Network Rail’s Apprenticeships

Network Rail have put up a series of videos aiming to inspire people to take an interest in how they maintain Britain’s railway network. They run an apprenticeship – which could give hope to some young people facing unemployment. The video is also interesting for people who just want to see how Network Rail roll. It’s quite fascinating.

If you are aged over 17 and interested in applying for a place on the scheme, hurry – the closing date is Monday, 30th April: www.facebook.com/ontrack

Paddington and Pigeons

Even people who love trains are fallible when it comes to getting their timing spot on. Recently (right now, today) I managed to miss the last train which can be boarded with a super off-peak return ticket – bought with a railcard. After this deadline, the fare jumps from £34 to £118.15 (or a whopping £179 without a railcard).  Obviously paying an £84.15 supplement for the privilege of travelling on an empty train – but for those who are crazy/ have mothers who are on their deathbeds/ are just that rich they don’t care anymore – is out of the question. Hanging about in the station it is.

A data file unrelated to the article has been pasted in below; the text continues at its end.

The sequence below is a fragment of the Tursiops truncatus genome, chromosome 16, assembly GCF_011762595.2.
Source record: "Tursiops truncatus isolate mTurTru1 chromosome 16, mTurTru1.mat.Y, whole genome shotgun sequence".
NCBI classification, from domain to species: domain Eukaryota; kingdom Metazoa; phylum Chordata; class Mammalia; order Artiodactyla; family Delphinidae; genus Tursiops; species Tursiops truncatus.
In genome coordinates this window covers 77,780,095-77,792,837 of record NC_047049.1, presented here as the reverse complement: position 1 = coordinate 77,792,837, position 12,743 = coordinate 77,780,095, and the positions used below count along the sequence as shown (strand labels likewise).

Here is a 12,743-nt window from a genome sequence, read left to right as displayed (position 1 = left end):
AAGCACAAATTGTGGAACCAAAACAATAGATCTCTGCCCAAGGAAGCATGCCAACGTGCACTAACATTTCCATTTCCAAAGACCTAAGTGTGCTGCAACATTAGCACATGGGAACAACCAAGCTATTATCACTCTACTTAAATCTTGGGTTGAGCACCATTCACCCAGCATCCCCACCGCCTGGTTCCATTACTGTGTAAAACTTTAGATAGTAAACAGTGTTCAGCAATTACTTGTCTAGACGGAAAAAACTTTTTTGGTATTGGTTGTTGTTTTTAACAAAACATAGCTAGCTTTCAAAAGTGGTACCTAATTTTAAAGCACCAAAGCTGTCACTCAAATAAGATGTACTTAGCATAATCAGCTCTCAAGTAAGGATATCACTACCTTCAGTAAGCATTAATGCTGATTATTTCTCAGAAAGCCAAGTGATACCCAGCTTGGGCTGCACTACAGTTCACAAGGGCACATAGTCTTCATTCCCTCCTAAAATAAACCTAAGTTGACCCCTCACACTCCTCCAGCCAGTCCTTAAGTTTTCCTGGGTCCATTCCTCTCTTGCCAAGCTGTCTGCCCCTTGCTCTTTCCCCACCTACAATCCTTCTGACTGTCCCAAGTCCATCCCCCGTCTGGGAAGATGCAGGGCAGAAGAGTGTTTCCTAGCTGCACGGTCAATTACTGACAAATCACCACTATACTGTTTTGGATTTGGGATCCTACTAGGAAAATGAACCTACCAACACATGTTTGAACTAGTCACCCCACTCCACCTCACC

For those wanting to work through the wait, there are a few options. The EAT upstairs is quiet but full of pigeons. Plus, people look at you strangely if you take too many photos.

Henry the pigeon

The Fullers pub plays terrible music and is full of people eating massive burgers with eggs in them (not that the latter would put everyone off).

There are some other chain places downstairs and a Sloe cafe – but there is no escalator to Sloe.

Twitter is good for engaging people with your plight when stuck in these situations. Ian Shortman, creator of trains.im, a revolutionary new site that has used data available under the Government’s Open Data initiative to display highly accurate train timetables, tweeted this to me:

More helpful than First Great Western themselves.